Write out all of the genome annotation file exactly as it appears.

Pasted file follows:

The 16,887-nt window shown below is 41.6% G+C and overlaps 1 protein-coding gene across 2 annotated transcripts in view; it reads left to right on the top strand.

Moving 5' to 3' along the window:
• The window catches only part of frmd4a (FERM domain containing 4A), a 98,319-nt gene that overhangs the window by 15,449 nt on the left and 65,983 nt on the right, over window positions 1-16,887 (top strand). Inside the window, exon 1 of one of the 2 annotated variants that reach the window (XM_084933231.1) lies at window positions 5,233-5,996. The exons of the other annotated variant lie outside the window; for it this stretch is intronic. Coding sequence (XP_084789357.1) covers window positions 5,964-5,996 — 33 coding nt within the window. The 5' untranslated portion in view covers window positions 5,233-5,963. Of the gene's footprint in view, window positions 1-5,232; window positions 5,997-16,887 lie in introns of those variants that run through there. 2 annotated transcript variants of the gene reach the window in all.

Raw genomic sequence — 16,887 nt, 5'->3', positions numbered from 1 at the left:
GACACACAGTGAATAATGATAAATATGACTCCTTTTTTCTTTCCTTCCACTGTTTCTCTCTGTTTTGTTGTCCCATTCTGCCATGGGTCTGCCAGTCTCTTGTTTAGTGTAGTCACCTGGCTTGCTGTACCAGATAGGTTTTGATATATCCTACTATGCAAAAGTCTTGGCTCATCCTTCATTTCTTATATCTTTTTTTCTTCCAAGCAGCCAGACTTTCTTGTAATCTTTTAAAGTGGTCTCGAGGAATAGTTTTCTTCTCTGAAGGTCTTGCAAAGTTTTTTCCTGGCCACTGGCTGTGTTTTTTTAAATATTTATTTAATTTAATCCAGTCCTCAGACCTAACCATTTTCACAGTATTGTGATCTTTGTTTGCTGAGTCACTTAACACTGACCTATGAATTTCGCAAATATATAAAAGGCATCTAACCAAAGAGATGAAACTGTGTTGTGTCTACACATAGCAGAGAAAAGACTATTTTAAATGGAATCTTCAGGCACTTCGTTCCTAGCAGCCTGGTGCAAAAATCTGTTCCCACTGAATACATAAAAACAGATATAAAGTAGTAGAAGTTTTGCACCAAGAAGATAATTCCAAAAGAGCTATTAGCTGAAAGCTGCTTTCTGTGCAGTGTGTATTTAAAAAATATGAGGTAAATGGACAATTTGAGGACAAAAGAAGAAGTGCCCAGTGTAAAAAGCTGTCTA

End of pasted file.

The 16,887-nt window shown below is 41.6% G+C and overlaps 1 protein-coding gene across 2 annotated transcripts in view; it reads left to right on the top strand.

Moving 5' to 3' along the window:
• The window catches only part of frmd4a (FERM domain containing 4A), a 98,319-nt gene that overhangs the window by 15,449 nt on the left and 65,983 nt on the right, over window positions 1-16,887 (top strand). Inside the window, exon 1 of one of the 2 annotated variants that reach the window (XM_084933231.1) lies at window positions 5,233-5,996. The exons of the other annotated variant lie outside the window; for it this stretch is intronic. Coding sequence (XP_084789357.1) covers window positions 5,964-5,996 — 33 coding nt within the window. The 5' untranslated portion in view covers window positions 5,233-5,963. Of the gene's footprint in view, window positions 1-5,232; window positions 5,997-16,887 lie in introns of those variants that run through there. 2 annotated transcript variants of the gene reach the window in all.

Raw genomic sequence — 16,887 nt, 5'->3', positions numbered from 1 at the left:
GACACACAGTGAATAATGATAAATATGACTCCTTTTTTCTTTCCTTCCACTGTTTCTCTCTGTTTTGTTGTCCCATTCTGCCATGGGTCTGCCAGTCTCTTGTTTAGTGTAGTCACCTGGCTTGCTGTACCAGATAGGTTTTGATATATCCTACTATGCAAAAGTCTTGGCTCATCCTTCATTTCTTATATCTTTTTTTCTTCCAAGCAGCCAGACTTTCTTGTAATCTTTTAAAGTGGTCTCGAGGAATAGTTTTCTTCTCTGAAGGTCTTGCAAAGTTTTTTCCTGGCCACTGGCTGTGTTTTTTTAAATATTTATTTAATTTAATCCAGTCCTCAGACCTAACCATTTTCACAGTATTGTGATCTTTGTTTGCTGAGTCACTTAACACTGACCTATGAATTTCGCAAATATATAAAAGGCATCTAACCAAAGAGATGAAACTGTGTTGTGTCTACACATAGCAGAGAAAAGACTATTTTAAATGGAATCTTCAGGCACTTCGTTCCTAGCAGCCTGGTGCAAAAATCTGTTCCCACTGAATACATAAAAACAGATATAAAGTAGTAGAAGTTTTGCACCAAGAAGATAATTCCAAAAGAGCTATTAGCTGAAAGCTGCTTTCTGTGCAGTGTGTATTTAAAAAATATGAGGTAAATGGACAATTTGAGGACAAAAGAAGAAGTGCCCAGTGTAAAAAGCTGTCTA